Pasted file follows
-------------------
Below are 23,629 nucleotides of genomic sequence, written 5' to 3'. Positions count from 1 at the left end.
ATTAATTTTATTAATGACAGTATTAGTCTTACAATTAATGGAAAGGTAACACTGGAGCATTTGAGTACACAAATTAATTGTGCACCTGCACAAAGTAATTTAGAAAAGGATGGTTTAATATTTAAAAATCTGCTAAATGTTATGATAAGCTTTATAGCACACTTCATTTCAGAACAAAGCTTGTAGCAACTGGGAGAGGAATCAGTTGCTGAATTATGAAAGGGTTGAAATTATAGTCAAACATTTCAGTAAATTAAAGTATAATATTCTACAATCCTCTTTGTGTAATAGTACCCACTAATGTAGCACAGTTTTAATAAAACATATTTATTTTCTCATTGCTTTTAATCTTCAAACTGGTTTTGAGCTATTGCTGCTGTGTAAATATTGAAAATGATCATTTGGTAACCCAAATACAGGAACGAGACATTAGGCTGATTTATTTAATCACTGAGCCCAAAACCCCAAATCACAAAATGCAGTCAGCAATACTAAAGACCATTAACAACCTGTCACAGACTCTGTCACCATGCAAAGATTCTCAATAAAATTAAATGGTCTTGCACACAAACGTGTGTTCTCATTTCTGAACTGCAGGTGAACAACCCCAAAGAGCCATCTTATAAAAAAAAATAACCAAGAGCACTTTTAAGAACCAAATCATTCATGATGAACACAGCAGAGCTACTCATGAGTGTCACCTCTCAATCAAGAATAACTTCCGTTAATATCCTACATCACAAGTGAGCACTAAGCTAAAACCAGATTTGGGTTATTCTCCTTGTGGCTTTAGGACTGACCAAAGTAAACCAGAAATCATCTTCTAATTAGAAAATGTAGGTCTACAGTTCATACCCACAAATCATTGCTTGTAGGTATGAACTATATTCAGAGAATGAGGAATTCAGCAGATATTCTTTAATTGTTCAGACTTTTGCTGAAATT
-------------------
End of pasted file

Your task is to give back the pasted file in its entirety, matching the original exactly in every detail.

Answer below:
Below are 23,629 nucleotides of genomic sequence, written 5' to 3'. Positions count from 1 at the left end.
ATTAATTTTATTAATGACAGTATTAGTCTTACAATTAATGGAAAGGTAACACTGGAGCATTTGAGTACACAAATTAATTGTGCACCTGCACAAAGTAATTTAGAAAAGGATGGTTTAATATTTAAAAATCTGCTAAATGTTATGATAAGCTTTATAGCACACTTCATTTCAGAACAAAGCTTGTAGCAACTGGGAGAGGAATCAGTTGCTGAATTATGAAAGGGTTGAAATTATAGTCAAACATTTCAGTAAATTAAAGTATAATATTCTACAATCCTCTTTGTGTAATAGTACCCACTAATGTAGCACAGTTTTAATAAAACATATTTATTTTCTCATTGCTTTTAATCTTCAAACTGGTTTTGAGCTATTGCTGCTGTGTAAATATTGAAAATGATCATTTGGTAACCCAAATACAGGAACGAGACATTAGGCTGATTTATTTAATCACTGAGCCCAAAACCCCAAATCACAAAATGCAGTCAGCAATACTAAAGACCATTAACAACCTGTCACAGACTCTGTCACCATGCAAAGATTCTCAATAAAATTAAATGGTCTTGCACACAAACGTGTGTTCTCATTTCTGAACTGCAGGTGAACAACCCCAAAGAGCCATCTTATAAAAAAAAATAACCAAGAGCACTTTTAAGAACCAAATCATTCATGATGAACACAGCAGAGCTACTCATGAGTGTCACCTCTCAATCAAGAATAACTTCCGTTAATATCCTACATCACAAGTGAGCACTAAGCTAAAACCAGATTTGGGTTATTCTCCTTGTGGCTTTAGGACTGACCAAAGTAAACCAGAAATCATCTTCTAATTAGAAAATGTAGGTCTACAGTTCATACCCACAAATCATTGCTTGTAGGTATGAACTATATTCAGAGAATGAGGAATTCAGCAGATATTCTTTAATTGTTCAGACTTTTGCTGAAATT